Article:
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      • Cloud backup tutorial: Using cloud data protection

        Despite pronouncements by some that cloud backup isn't just marketing hype, serious doubts remain about the security of cloud data protection. In this tutorial on cloud backup, you will learn the pros and cons cloud backup, how cloud storage is changing data protection and disaster recovery and the differences in the cost of cloud backup vs. traditional backup. Get advice from our experts, learn how to choose the best cloud data protection service, and more.

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      • Data encryption and cloud backup tutorial

        Data storage backups are a necessary element of data protection plan, but they're often the biggest source of security woes. There are currently four major areas where data security intersects with the data backup world: tape encryption, cloud backup security, key management and data deletion/destruction. Learn everything you need to know about keeping your backups secure in this tutorial. Learn best practices, time-saving tips, and data storage backup pitfalls to avoid in this tutorial presented by SearchDataBackup.com.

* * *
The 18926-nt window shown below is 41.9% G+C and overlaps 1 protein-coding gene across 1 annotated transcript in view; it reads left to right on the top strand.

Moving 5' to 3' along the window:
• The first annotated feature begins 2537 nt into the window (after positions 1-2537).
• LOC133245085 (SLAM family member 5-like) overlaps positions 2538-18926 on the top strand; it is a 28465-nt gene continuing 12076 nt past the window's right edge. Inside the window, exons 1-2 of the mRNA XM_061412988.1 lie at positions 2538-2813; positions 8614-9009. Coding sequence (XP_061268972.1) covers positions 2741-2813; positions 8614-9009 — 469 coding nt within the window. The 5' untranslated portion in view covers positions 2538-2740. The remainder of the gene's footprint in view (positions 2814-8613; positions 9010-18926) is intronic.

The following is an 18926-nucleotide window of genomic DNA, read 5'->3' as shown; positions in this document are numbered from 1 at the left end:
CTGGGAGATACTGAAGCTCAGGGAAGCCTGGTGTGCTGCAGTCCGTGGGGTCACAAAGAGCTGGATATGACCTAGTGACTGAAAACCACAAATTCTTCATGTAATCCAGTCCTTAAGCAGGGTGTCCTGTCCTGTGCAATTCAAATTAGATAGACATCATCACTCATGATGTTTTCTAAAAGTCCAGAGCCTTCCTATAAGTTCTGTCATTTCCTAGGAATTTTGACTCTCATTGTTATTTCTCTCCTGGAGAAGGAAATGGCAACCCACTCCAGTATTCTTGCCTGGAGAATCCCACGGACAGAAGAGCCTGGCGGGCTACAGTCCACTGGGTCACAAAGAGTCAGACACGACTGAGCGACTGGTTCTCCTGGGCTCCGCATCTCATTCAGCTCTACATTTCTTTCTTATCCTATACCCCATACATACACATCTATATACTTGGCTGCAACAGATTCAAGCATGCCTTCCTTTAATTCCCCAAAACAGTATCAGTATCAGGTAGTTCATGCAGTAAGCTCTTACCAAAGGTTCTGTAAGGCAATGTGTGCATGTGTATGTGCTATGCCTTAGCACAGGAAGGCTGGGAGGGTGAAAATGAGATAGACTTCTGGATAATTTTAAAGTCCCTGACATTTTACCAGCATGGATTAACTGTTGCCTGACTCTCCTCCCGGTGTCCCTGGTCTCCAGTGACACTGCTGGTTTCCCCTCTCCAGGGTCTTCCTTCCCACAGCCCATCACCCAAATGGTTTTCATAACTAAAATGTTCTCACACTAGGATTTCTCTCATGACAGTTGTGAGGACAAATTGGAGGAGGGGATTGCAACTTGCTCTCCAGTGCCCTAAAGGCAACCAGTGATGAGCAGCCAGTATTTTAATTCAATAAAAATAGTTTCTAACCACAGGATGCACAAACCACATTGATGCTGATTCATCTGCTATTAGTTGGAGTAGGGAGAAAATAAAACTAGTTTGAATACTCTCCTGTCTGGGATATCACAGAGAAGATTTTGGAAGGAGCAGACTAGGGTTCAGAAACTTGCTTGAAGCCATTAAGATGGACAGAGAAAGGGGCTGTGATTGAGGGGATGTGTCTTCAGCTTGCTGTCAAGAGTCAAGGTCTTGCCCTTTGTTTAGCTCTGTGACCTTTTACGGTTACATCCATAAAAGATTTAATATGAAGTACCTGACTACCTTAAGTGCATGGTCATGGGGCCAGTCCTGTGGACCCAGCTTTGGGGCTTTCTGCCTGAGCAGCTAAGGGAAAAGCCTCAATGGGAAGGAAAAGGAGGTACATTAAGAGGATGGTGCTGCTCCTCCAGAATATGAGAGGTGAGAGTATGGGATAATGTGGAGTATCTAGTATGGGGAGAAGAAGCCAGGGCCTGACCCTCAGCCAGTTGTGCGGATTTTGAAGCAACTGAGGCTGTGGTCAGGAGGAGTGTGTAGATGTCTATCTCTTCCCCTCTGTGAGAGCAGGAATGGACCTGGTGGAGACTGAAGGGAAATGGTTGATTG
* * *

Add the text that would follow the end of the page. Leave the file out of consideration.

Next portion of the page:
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      • What you should know about the deduplication process

        Deduplication technology is mature and there are a variety of options available depending on your organization's specific needs. This e-book compares hardware- and software-based deduplication, source and target deduplication, global deduplication and things to consider about how dedupe is performed to help readers make the right dedupe decisions for their organization.

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      • Plugging into the data backup appliance